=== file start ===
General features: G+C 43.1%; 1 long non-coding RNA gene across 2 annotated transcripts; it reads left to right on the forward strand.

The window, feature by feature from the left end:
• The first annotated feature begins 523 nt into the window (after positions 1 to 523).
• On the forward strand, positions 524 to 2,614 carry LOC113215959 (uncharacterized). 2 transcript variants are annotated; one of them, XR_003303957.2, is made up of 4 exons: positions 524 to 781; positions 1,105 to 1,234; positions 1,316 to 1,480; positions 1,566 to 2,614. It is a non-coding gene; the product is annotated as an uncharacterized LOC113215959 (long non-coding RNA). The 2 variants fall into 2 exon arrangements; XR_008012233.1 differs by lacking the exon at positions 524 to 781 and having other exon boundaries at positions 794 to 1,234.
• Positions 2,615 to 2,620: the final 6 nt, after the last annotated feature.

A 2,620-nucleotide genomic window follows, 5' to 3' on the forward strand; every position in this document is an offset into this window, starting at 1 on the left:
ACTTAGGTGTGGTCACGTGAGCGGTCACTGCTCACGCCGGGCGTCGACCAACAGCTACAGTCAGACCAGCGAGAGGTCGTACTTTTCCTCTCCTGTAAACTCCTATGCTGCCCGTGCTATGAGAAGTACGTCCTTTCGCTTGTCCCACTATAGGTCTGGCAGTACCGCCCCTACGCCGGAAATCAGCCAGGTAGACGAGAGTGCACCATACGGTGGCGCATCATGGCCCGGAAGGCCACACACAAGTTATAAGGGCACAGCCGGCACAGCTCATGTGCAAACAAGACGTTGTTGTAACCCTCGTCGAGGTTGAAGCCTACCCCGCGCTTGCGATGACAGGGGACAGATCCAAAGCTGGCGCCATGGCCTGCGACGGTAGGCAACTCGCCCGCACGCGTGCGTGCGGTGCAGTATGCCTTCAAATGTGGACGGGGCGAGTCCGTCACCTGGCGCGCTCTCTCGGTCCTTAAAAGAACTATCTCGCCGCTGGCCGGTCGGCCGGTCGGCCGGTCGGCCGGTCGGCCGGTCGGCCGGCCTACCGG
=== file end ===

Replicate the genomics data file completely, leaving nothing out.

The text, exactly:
General features: G+C 43.1%; 1 long non-coding RNA gene across 2 annotated transcripts; it reads left to right on the forward strand.

The window, feature by feature from the left end:
• The first annotated feature begins 523 nt into the window (after positions 1 to 523).
• On the forward strand, positions 524 to 2,614 carry LOC113215959 (uncharacterized). 2 transcript variants are annotated; one of them, XR_003303957.2, is made up of 4 exons: positions 524 to 781; positions 1,105 to 1,234; positions 1,316 to 1,480; positions 1,566 to 2,614. It is a non-coding gene; the product is annotated as an uncharacterized LOC113215959 (long non-coding RNA). The 2 variants fall into 2 exon arrangements; XR_008012233.1 differs by lacking the exon at positions 524 to 781 and having other exon boundaries at positions 794 to 1,234.
• Positions 2,615 to 2,620: the final 6 nt, after the last annotated feature.

A 2,620-nucleotide genomic window follows, 5' to 3' on the forward strand; every position in this document is an offset into this window, starting at 1 on the left:
ACTTAGGTGTGGTCACGTGAGCGGTCACTGCTCACGCCGGGCGTCGACCAACAGCTACAGTCAGACCAGCGAGAGGTCGTACTTTTCCTCTCCTGTAAACTCCTATGCTGCCCGTGCTATGAGAAGTACGTCCTTTCGCTTGTCCCACTATAGGTCTGGCAGTACCGCCCCTACGCCGGAAATCAGCCAGGTAGACGAGAGTGCACCATACGGTGGCGCATCATGGCCCGGAAGGCCACACACAAGTTATAAGGGCACAGCCGGCACAGCTCATGTGCAAACAAGACGTTGTTGTAACCCTCGTCGAGGTTGAAGCCTACCCCGCGCTTGCGATGACAGGGGACAGATCCAAAGCTGGCGCCATGGCCTGCGACGGTAGGCAACTCGCCCGCACGCGTGCGTGCGGTGCAGTATGCCTTCAAATGTGGACGGGGCGAGTCCGTCACCTGGCGCGCTCTCTCGGTCCTTAAAAGAACTATCTCGCCGCTGGCCGGTCGGCCGGTCGGCCGGTCGGCCGGTCGGCCGGTCGGCCGGCCTACCGG